As I've mentioned before, one of my students is attending a U.S. college on a military base. In one of her recent lessons with me, she told me that she feels very isolated from others now despite the fact that she is encountering more new people than ever before. It's not that people aren't friendly with her on the base per se but rather that she finds herself in circumstances she wouldn't have anticipated.
On the one hand, she has Japanese friends who she feels she has less and less in common with. When they communicate with her (usually via e-mail), she doesn't have much to share with them because her experiences as a 44-year-old college student at a U.S. school are so different from theirs as Japanese housewives and mothers. When they invite her to go do things with her, she feels torn between wanting to do things with them and feeling that the fatigue and possible awkwardness in communication now that they've grown apart will not be worth whatever pleasure she gets from the experience.
Her family is also no comfort because her husband constantly criticizes her for failing to live up to his expectations of a Japanese wife. He tells her that she can't do anything right and they frequently quarrel. To me, this is ironic because she has taken 3 classes so far and gotten an "A" in each of them. Her husband once had me correct his English for an abstract for a medical paper he'd written and I daresay he could not cope nearly as well as her with the all-English instruction, essay-writing, and environment. All of this makes her feel as if she's drifting away from the other Japanese people in her life and can no longer relate to them as their values are increasingly different from hers. Unfortunately, she completely embraces her husband's assessment of her and gets depressed and feels like a failure.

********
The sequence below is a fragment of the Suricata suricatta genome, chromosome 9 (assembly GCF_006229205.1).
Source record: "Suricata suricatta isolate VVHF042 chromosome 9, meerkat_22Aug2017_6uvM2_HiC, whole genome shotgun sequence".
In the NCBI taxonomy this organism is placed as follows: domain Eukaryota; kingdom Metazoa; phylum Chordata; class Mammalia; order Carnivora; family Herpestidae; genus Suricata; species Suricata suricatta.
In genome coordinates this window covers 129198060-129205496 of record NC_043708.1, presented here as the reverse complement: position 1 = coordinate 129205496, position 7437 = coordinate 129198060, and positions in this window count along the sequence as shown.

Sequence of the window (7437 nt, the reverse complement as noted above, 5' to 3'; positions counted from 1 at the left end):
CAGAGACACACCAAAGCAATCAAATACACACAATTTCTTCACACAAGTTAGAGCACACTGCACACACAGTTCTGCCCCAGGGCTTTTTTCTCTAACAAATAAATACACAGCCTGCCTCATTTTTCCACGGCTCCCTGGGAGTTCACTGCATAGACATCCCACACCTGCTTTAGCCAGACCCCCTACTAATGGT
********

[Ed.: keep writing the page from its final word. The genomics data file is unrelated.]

When she's on the military base, she feels like a visitor in a foreign land which operates very differently from her expectations. She often complains to me about how the teachers don't answer her question in a timely fashion or how they fail to assist her when she needs help. Her expectation is that the teachers will behave like Japanese teachers, who are often expected to ensure their students pass and to spend their free time dealing with student problems. She also feels a lot of stress because she can't understand the way in which many of the military personnel she takes classes with speak because many of them are from the south and/or African American and she finds their cadences and accents difficult to follow since most of her exposure to English is to slower-speaking teachers (myself included) and those with measured voices that contain little accent on T.V. and in instructional materials.
My student is in a situation which is oddly similar to mine. She has a lot of her social activity centered in a "foreign land" and she feels disconnected from people in her own culture. For me, this is rather expected because I am far from my home but, for her, it's a bit of a hard experience to understand because she still lives in her home country. In fact, in many ways, she is worse off than I despite having the "support" of her family literally at her back-door (her parents live in the other half of a divided house with she and her husband) and her long-time friends a phone call away. Not only do I have an incredibly supportive husband where hers is always tearing her down but I expect my difficulties and actively work to understand and address them because I know they're a part of being in a foreign country.
I've tried to comfort her and boost her confidence but I don't think she understands where I'm coming from when I tell her things like she doesn't have to live according to her husband's expectations and that a lot of people discover their lifestyles and their friends' lifestyles are diverging as time goes by. In the end, I don't think she can break free from thinking that conformity to the expectations of those around her is more important than an objective analysis of her accomplishments (which would be a very positive one) or finding her self-worth within herself alone.